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Originally published September 20, 2007 at 12:00 AM | Page modified September 20, 2007 at 2:06 AM


Another loss for Microsoft: top executive in China quits

Microsoft's top executive in China resigned to head the National Basketball Association's operations in the world's most populous country...

Microsoft's top executive in China resigned to head the National Basketball Association's operations in the world's most populous country.

Tim Chen will head the NBA's business in the Greater China region, including Hong Kong and Taiwan, beginning Oct. 15, the NBA said in a statement Wednesday, citing Commissioner David Stern. Microsoft said it has begun searching for a replacement.

Chen's departure underscores Microsoft's difficulty hanging on to executives in the world's fastest growing major economy. Since 2002, former China heads have defected to online game company Shanda Interactive Entertainment and News Corp.'s Star Group. In 2005, Microsoft sued Google after the Web-search company lured away Lee Kai-Fu to head its China operations.

"Microsoft is a big name and so their China executives are targets for a lot of companies," said Liu Bin, a technology analyst at Beijing-based research company BDA China. "There are a scarce number of executives that have experience in multinationals and an understanding of the Chinese market."

Chen, who has an MBA from the University of Chicago, was head of Motorola's China operations between 2001 and 2003, the NBA said.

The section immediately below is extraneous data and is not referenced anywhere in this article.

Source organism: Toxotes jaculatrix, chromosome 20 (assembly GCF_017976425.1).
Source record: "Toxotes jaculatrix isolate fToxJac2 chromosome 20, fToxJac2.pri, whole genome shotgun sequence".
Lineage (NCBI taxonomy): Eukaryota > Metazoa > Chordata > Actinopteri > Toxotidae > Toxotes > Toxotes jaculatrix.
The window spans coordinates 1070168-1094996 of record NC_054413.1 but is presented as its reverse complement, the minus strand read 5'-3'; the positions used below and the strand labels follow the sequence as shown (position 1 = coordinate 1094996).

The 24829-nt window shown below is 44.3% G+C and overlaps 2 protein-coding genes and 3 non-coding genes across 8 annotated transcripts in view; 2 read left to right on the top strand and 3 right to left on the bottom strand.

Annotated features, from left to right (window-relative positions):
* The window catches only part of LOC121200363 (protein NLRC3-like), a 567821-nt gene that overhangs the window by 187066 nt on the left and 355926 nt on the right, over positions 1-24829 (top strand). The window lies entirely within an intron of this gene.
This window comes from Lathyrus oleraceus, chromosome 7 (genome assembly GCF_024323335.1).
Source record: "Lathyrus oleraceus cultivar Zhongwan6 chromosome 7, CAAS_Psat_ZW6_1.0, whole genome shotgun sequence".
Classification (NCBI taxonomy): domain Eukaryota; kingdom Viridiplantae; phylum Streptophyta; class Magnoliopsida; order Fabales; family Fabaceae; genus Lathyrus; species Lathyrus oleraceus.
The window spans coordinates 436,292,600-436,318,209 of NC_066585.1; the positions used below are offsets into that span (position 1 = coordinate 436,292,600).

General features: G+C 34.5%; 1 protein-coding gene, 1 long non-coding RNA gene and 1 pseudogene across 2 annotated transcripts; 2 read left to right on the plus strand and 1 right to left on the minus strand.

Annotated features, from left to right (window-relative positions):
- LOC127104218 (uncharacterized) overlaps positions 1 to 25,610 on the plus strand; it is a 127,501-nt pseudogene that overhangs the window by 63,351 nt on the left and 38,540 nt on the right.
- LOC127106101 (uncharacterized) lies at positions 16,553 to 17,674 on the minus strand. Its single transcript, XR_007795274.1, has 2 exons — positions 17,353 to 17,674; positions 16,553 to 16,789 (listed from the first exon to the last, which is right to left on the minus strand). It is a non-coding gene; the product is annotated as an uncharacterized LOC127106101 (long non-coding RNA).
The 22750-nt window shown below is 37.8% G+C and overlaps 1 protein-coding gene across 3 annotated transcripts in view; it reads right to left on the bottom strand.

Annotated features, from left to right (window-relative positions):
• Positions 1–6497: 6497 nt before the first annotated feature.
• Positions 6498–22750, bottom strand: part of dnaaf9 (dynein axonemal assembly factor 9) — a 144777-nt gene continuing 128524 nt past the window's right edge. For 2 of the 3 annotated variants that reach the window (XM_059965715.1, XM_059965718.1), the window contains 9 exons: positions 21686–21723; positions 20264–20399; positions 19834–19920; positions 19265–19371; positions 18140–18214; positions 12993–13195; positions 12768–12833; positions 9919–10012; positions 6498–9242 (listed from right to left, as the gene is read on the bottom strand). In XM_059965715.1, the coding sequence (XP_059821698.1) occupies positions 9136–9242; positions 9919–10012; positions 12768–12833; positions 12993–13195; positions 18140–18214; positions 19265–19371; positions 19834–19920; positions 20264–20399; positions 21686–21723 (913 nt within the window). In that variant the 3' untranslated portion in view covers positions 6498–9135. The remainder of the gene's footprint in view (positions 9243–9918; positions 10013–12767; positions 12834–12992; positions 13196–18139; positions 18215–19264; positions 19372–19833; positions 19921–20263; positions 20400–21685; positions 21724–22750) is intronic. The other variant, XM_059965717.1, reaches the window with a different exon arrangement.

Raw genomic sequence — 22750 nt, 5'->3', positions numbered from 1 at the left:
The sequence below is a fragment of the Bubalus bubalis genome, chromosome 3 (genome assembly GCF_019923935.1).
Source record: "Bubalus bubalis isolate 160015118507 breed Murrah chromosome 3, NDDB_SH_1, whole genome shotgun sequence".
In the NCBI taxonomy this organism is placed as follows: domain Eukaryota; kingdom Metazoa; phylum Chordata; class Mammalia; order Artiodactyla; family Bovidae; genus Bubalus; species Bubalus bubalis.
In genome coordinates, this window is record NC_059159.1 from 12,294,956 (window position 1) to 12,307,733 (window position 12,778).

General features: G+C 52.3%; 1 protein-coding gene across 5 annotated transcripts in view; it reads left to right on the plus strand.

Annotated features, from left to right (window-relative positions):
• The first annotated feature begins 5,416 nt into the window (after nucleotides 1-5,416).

Microsoft said it named Ya-Qin Zhang as acting chief executive officer of its operations. Zhang is chairman of Microsoft's research and development group in China, the division that Lee Kai-Fu established.

The NBA is targeting China to boost revenue after the popularity of Chinese national Yao Ming of the Houston Rockets, who was the top draft pick in 2002. The Chinese sports ministry says there are 300 million basketball players in the country and it is the most popular sport among youths.

China is the NBA's largest market outside the United States, the league said. About 20 percent of the traffic on its Web site comes from China, where it sells its merchandise to fans through 50,000 outlets.

Information from Reuters is included in this report.

Copyright © 2007 The Seattle Times Company

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